“Me, I am doing this job because I need the money. But one day maybe I’ll do business.”
“What about a management program, Vic?’
“My grandmother said that too.”
I asked Vic about his sister, who was also my student. Vic shared that she too is working in a local store. And then, Vic beamed that his youngest sister just got a job as a cashier in a deli. Vic, the older brother, shared that his little sister has to learn the value of making money.
I then straightened my teaching hat and asked-
“What would you like to do Vic?”
“I don’t know,” he said- “maybe business.”
“Well if that’s your intention then you know it takes time to make that happen and you have to go through the steps. You can’t blink your eyes and it will occur-one, two, three.”
‘That’s what my grandma said.”
“OK Vic now you have two people who like you who told you that it’s going to take time, but you have to put in the time and steps to make that happen.”
Vic then nodded his head and turned to me and said-
“ Happy shopping, Mrs. Karten.”
I then went about the store aisles and found a few differently sized neutral fabric bins to put files, legal pads, journals, and assorted workshop tools that I just could not part with over the years. I was quite a sight. I was walking around the store probably carrying too many things. I should have taken a shopping cart but a kind store manager who saw my overflowing arms brought one over.
I also bought a planter- it was the spring, time to move ahead. I then found myself on a long twisting check out line. I spotted Vic smiling at me. He was still on the floor putting away items on the shelves. Then his manager called him over to be an extra cashier. Next thing I knew Vic was checking me out instead of me checking him out.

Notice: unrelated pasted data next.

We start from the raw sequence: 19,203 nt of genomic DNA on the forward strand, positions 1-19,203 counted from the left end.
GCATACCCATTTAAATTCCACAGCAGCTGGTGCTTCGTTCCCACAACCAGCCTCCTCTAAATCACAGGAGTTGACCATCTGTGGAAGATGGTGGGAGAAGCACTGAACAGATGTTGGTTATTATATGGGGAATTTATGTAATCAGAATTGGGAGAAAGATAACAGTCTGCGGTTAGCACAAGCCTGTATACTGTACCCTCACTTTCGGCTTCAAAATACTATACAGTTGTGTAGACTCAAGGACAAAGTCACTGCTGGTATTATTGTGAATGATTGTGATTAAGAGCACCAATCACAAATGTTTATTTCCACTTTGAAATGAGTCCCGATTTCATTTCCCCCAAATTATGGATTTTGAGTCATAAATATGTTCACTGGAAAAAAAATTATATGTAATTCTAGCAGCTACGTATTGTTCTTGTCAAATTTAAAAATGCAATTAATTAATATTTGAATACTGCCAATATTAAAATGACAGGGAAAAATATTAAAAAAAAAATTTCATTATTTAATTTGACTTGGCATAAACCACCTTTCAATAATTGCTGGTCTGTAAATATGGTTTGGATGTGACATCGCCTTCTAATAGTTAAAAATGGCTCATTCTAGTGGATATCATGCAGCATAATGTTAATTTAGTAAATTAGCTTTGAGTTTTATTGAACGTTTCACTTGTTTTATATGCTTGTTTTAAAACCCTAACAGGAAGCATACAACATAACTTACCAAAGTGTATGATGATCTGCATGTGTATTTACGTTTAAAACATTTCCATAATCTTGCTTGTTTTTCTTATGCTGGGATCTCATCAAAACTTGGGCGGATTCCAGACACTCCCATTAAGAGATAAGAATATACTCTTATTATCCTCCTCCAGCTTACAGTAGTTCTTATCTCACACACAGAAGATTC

“You look tired, Mrs. Karten.”
I then shared that unfortunately last week I had to put down our dog. Vic said that he had to do that too last year.
Vic and I were at different points of our lives, but somehow we reconnected and were able to share a few moments and a few thoughts. It seemed like it was yesterday, back in that reading lesson, when Vic was one of my students, almost ten years ago. I’d like to think that the moments we shared this week would help Vic to move forward. I told him that I would definitely see him again.
As I left the store to venture into the parking lot, I came across that same kind manager who gave me the wagon. I turned to him and said-
“ I suppose you get people who complain about things but I just wanted to tell you about the great service that I just received.”
He looked at me and I told him that the person’s name was Vic.
“If you’d like you could fill out an online form, because that would really help him a lot.”
So maybe I went to Home Goods to help myself or maybe I went to Home Goods because I needed to meet Vic to realize that life is not about the piles that we have or how we organize the piles but how we organize and connect with the people that are always a part of our lives.
Our students ground us. We are always a teacher. It does not end at the close of the school year, but relationships continue. The students that we meet stay in our hearts and maybe one day we serendipitously meet again and help each other as we go along that path called life. That night I filled out an online store survey about the professional, courteous, and personable service that I received.
Diminishing Barriers to Learning